Relationships don't just happen when you are off the clock. As therapists and business coaches, we see how the two worlds of personal and business collide. Often when we see business coaching clients, they want to talk about what tools they can use to get their struggling business back on track. Inevitably we find the issue is a lot deeper. Sometimes behind a bad business is a bad relationship.
Here are some signs that you might have a problem:
- People at work, know about your relationship. (And not in a good way) They have the scoop on the drama. If your partner calls you at work and arguments ensue, don't be surprised if the person in the next cubicle or office can hear you. And once they hear how you fight with your partner, the assumption gets made that you can end up acting that way at work too. What use to be a routine check in from your partner has turned into an opportunity to display your problems. At this point, it can feel out of control and all boundaries about when to deal with your relationship are lost.
- You have a foggy focus. Loosing track of your time isn't just about time management but also about focus. If you are consumed with the emotional angst of your relationship, there is little else that you will focus on. Sitting at your desk with your mind wandering, imagining, catastrophizing - you become a zombie and loose track of the present moment and what needs to be done.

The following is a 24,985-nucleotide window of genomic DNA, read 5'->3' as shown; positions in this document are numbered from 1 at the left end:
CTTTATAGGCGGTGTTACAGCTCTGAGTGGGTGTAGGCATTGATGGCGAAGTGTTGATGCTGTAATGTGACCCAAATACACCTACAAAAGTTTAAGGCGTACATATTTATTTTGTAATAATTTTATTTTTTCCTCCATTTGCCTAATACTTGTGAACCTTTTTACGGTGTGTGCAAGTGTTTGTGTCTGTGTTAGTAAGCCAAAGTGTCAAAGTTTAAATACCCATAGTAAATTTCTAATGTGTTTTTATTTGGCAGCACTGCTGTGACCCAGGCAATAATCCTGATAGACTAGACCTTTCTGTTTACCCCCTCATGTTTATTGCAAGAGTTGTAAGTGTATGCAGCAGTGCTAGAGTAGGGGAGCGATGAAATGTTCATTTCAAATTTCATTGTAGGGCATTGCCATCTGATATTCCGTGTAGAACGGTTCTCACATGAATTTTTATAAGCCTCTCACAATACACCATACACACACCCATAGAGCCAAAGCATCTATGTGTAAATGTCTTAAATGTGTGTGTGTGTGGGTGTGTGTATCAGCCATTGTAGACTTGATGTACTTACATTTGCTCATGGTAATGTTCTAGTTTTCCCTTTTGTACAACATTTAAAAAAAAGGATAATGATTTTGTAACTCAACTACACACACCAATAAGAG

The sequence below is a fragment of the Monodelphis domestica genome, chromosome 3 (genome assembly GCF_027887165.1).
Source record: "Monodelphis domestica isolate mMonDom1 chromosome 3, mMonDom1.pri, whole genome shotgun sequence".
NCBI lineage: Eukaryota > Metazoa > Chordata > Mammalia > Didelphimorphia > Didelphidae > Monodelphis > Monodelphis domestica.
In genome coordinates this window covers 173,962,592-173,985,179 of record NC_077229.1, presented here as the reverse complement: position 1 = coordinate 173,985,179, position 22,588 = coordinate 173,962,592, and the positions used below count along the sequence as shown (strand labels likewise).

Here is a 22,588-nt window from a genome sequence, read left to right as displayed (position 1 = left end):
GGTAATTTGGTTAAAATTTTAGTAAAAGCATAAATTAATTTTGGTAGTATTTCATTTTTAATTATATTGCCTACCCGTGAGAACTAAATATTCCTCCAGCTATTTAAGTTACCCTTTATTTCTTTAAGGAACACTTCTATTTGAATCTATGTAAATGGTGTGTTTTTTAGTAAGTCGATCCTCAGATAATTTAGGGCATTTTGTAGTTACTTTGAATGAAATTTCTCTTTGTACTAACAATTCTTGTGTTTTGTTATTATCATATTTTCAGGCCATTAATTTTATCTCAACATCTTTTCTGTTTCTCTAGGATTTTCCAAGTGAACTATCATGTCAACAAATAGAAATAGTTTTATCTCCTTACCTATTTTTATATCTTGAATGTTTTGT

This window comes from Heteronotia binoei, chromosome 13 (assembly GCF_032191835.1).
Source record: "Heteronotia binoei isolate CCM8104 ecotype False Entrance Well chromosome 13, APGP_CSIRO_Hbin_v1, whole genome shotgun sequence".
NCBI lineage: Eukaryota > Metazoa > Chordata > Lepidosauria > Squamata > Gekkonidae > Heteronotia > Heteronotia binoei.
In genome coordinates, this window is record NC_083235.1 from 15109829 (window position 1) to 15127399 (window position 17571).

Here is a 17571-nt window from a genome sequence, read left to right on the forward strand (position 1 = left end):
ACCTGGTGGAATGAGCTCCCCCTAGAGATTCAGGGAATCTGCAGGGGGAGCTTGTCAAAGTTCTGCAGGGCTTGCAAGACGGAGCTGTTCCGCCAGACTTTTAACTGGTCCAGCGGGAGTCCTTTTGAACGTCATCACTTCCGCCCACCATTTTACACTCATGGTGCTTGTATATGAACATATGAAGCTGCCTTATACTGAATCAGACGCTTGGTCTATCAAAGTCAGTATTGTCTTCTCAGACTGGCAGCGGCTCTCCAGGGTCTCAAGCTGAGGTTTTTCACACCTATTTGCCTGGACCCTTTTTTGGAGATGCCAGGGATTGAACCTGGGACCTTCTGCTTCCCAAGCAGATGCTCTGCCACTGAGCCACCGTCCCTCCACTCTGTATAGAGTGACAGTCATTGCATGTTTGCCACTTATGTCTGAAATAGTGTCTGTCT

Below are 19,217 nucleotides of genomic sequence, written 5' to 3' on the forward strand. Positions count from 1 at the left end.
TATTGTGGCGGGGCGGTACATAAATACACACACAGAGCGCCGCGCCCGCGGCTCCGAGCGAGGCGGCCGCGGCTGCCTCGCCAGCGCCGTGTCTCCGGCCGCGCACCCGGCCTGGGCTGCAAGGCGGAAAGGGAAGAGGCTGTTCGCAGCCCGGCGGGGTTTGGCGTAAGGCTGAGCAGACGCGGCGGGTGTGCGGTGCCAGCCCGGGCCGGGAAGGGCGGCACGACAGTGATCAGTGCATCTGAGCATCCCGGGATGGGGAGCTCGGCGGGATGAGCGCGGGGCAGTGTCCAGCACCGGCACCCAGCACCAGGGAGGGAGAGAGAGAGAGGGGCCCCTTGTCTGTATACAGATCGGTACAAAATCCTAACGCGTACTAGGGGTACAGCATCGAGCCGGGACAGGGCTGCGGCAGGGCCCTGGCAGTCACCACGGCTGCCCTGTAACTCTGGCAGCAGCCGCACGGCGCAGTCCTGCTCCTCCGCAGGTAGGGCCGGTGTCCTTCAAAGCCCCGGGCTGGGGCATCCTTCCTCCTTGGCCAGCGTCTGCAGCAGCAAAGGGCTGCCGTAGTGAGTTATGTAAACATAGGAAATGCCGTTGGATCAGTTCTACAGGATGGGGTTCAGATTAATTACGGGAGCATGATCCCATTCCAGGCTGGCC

- You come in late, lunch long and leave early. Any of these show that you don't want to be at your business. We aren't talking about the occasional long lunch either. We are talking about a pattern. One time I showed up to an appointment and the person I was meeting with wasn't there. Their office assistant rolled their eyes and muttered under their breath about how the person always has drama. Do you think the office assistant ever spoke to them about this? I doubt it! But you can quickly lose the respect of the people around you when you aren't prioritizing your work, especially if they have to cover for you.
- You are losing customers. Nothing worse than money lost. The strain of finanical problems at work will futher contribute to the strain on your relationship. If you can't follow through with your work, you can't expect people to keep paying for work you aren't doing. You might be in the business of getting people to come back on occasion for your services. Your customer says they will make that appointment in a few weeks or purchase that product eventually and then they slowly fade away.
Ok, so now what?
It can feel overwhelming to cope with work and life, especially when they keep tugging at us for attention. Here are some tips on how to start to get perspective and control of the situation: